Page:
Dismayed and back home, I resolved to find a good, late model Rolex Explorer 1016 and returned to checking my usual online haunts on a daily basis. Finally, in the autumn of 2012, my ship came in as a private seller listed a piece out of Italy – where, seemingly, the overwhelming majority of good vintage watches live. The seller was half-heartedly letting go of his beloved 1016 in order to fund a not-yet-located Double Red Sea-Dweller, but the piece he had listed was an absolute gem. It was an L-series, boxed with papers, had just been restored and serviced, and came with all of its changed parts – the crystal and crown. It was exactly what I wanted save for one issue; it was extremely expensive.
The Explorer 1016 is a pricey Rolex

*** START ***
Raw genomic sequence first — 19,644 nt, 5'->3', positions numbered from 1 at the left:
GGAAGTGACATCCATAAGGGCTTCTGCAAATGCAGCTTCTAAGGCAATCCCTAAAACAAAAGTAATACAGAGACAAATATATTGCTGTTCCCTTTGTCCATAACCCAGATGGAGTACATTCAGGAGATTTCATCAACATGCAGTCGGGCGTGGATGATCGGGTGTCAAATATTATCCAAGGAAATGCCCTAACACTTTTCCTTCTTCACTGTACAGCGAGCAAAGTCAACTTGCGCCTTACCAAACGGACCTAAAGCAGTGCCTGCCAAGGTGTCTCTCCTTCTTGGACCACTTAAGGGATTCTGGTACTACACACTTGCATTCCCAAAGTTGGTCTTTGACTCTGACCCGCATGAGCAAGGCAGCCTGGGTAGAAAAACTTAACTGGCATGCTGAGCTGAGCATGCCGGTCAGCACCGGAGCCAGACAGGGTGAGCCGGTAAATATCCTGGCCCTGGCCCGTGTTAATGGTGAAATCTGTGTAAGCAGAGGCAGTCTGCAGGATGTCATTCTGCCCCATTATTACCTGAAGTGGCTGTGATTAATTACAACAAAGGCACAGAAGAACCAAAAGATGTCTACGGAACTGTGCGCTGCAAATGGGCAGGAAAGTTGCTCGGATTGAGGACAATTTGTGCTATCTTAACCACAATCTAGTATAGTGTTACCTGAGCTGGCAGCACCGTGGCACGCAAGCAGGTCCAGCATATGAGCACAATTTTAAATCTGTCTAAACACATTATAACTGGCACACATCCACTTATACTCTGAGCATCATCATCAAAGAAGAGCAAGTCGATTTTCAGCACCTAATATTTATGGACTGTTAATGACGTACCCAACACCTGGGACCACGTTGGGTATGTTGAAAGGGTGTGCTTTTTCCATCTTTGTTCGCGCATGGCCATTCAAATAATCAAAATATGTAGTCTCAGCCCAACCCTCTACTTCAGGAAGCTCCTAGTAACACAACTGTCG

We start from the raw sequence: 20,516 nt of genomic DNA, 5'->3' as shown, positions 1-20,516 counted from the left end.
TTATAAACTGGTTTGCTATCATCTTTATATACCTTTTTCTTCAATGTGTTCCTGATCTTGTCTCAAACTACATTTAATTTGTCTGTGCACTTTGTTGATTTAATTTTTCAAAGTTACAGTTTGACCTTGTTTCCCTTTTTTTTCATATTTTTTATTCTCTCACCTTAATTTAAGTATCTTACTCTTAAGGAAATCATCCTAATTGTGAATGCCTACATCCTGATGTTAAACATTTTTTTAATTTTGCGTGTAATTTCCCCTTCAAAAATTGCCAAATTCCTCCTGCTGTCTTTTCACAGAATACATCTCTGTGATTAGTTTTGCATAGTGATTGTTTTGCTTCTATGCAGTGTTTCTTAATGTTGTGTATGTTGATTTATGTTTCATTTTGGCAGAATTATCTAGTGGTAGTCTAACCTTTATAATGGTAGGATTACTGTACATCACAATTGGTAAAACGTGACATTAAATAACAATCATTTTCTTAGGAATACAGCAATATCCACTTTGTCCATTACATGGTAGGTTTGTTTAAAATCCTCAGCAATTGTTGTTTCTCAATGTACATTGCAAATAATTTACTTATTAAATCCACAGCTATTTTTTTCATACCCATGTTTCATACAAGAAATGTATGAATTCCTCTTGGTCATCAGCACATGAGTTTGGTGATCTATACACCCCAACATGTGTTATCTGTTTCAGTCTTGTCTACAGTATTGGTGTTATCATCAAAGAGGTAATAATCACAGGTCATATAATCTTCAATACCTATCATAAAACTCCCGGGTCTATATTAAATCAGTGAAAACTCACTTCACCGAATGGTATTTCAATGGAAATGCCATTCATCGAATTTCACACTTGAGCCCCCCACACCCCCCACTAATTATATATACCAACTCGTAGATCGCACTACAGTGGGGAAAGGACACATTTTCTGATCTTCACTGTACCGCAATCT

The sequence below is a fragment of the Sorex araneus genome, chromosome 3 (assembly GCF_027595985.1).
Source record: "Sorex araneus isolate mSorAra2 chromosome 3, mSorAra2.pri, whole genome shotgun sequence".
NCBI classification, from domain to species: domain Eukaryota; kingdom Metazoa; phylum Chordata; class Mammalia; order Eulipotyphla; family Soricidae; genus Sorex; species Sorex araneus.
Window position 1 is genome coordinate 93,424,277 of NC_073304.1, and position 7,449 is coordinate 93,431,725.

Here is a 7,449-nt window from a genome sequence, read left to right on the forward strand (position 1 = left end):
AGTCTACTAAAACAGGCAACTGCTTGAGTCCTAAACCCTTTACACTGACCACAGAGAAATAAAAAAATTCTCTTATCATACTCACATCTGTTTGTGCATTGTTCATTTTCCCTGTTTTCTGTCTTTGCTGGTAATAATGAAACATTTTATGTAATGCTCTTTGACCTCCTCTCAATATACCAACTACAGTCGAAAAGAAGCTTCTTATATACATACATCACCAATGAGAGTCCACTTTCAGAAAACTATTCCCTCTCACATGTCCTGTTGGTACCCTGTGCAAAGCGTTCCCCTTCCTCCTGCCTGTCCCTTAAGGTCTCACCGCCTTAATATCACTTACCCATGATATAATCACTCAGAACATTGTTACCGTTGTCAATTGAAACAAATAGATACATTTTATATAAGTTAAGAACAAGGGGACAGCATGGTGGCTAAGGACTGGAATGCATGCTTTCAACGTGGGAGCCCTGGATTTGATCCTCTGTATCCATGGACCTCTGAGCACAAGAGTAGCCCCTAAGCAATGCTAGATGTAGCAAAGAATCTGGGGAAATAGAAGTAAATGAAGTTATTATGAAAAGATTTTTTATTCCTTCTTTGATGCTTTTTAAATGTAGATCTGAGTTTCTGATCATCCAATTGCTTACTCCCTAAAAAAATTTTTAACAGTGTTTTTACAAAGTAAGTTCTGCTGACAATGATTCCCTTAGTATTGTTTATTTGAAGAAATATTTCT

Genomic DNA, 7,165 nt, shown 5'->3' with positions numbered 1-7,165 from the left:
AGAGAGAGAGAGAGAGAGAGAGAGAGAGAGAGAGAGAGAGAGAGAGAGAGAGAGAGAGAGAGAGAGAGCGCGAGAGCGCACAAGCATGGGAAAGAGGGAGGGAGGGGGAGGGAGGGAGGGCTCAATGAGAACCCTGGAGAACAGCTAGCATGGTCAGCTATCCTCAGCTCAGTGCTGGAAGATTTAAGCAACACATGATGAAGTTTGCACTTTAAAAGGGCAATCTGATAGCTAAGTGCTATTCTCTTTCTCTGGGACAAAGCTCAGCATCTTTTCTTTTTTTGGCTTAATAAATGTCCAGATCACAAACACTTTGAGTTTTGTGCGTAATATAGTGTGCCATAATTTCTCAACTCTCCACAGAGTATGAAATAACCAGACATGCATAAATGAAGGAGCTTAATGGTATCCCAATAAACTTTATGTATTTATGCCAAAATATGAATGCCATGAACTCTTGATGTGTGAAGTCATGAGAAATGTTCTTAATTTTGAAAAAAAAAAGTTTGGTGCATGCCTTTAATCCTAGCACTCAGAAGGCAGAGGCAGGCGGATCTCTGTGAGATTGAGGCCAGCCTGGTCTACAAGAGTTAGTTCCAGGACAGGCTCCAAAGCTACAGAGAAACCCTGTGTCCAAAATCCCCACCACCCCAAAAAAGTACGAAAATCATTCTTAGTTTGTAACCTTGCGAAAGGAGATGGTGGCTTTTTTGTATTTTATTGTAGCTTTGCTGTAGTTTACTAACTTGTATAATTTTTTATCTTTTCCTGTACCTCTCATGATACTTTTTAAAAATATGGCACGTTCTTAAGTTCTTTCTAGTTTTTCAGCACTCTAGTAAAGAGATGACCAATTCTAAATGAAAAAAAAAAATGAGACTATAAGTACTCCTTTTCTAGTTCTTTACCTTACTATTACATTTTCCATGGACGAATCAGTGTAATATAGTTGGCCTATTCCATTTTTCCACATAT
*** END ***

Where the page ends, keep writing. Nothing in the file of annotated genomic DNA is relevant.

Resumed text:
The Rolex Explorer 1016 is a bit of an oddity when it comes to values. Much in the way that the Explorer hides from the spotlight in Rolex’s current lineup, vintage pieces don’t get a ton of press unless a rare early version comes up at auction. However, and I must admit that I have zero proof of this, I contend that Explorers were not made in high volume like Submariners or GMT’s. Sure, the 1960’s saw the world enter into all kinds of outdoor sports, but mountain climbing had to appeal to a far smaller crowd than, say, diving or getting on an airplane. (By the way, showing no desire to lessen its focus on niche activities, Rolex followed the Explorer up with the Explorer II – made for spelunking, talk about appealing to 1% of the 1%!) Plus, the other phenomenon I’ve noticed with 1016’s is that owners tend to hold onto them; they simply don’t trade with the regularity of other Rolexes. And prices? They’re surprisingly expensive and have been for quite some time. How expensive? Try roughly $7,000 to well over $15,000 for early gilt pieces. The late model editions such as you see here actually command a premium and market for $10,000-12,000 in great condition with all the kit.